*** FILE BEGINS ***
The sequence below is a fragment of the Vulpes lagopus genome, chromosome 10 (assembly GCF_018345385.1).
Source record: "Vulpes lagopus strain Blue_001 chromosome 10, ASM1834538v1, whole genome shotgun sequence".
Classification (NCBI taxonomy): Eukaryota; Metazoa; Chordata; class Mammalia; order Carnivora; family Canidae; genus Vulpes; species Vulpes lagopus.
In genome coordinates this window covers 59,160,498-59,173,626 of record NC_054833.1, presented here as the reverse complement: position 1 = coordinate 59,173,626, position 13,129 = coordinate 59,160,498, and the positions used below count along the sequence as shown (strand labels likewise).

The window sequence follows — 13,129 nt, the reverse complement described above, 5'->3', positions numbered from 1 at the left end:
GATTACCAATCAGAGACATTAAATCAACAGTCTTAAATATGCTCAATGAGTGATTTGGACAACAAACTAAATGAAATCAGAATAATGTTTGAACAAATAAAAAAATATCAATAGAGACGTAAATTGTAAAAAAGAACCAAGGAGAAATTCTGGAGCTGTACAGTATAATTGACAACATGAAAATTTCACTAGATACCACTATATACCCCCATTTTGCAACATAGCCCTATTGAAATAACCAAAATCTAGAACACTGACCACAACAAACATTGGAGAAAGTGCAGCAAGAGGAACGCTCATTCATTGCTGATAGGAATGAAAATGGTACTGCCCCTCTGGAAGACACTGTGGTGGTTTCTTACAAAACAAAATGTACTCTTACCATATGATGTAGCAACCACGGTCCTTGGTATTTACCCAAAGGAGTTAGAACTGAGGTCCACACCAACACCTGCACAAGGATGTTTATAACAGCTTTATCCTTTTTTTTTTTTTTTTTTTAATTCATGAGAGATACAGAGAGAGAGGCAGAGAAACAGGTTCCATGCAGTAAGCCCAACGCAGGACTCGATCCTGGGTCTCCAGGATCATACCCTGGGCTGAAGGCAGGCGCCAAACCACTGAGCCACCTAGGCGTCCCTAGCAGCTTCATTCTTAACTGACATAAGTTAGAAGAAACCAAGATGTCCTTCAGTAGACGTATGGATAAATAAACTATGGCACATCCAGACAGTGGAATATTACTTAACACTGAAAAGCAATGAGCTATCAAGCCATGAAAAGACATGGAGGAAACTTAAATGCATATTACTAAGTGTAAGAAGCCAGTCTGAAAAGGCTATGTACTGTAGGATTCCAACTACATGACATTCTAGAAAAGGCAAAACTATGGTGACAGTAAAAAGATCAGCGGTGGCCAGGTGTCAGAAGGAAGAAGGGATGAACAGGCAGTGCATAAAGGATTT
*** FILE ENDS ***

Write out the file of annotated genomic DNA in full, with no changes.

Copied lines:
The sequence below is a fragment of the Vulpes lagopus genome, chromosome 10 (assembly GCF_018345385.1).
Source record: "Vulpes lagopus strain Blue_001 chromosome 10, ASM1834538v1, whole genome shotgun sequence".
Classification (NCBI taxonomy): Eukaryota; Metazoa; Chordata; class Mammalia; order Carnivora; family Canidae; genus Vulpes; species Vulpes lagopus.
In genome coordinates this window covers 59,160,498-59,173,626 of record NC_054833.1, presented here as the reverse complement: position 1 = coordinate 59,173,626, position 13,129 = coordinate 59,160,498, and the positions used below count along the sequence as shown (strand labels likewise).

The window sequence follows — 13,129 nt, the reverse complement described above, 5'->3', positions numbered from 1 at the left end:
GATTACCAATCAGAGACATTAAATCAACAGTCTTAAATATGCTCAATGAGTGATTTGGACAACAAACTAAATGAAATCAGAATAATGTTTGAACAAATAAAAAAATATCAATAGAGACGTAAATTGTAAAAAAGAACCAAGGAGAAATTCTGGAGCTGTACAGTATAATTGACAACATGAAAATTTCACTAGATACCACTATATACCCCCATTTTGCAACATAGCCCTATTGAAATAACCAAAATCTAGAACACTGACCACAACAAACATTGGAGAAAGTGCAGCAAGAGGAACGCTCATTCATTGCTGATAGGAATGAAAATGGTACTGCCCCTCTGGAAGACACTGTGGTGGTTTCTTACAAAACAAAATGTACTCTTACCATATGATGTAGCAACCACGGTCCTTGGTATTTACCCAAAGGAGTTAGAACTGAGGTCCACACCAACACCTGCACAAGGATGTTTATAACAGCTTTATCCTTTTTTTTTTTTTTTTTTTAATTCATGAGAGATACAGAGAGAGAGGCAGAGAAACAGGTTCCATGCAGTAAGCCCAACGCAGGACTCGATCCTGGGTCTCCAGGATCATACCCTGGGCTGAAGGCAGGCGCCAAACCACTGAGCCACCTAGGCGTCCCTAGCAGCTTCATTCTTAACTGACATAAGTTAGAAGAAACCAAGATGTCCTTCAGTAGACGTATGGATAAATAAACTATGGCACATCCAGACAGTGGAATATTACTTAACACTGAAAAGCAATGAGCTATCAAGCCATGAAAAGACATGGAGGAAACTTAAATGCATATTACTAAGTGTAAGAAGCCAGTCTGAAAAGGCTATGTACTGTAGGATTCCAACTACATGACATTCTAGAAAAGGCAAAACTATGGTGACAGTAAAAAGATCAGCGGTGGCCAGGTGTCAGAAGGAAGAAGGGATGAACAGGCAGTGCATAAAGGATTT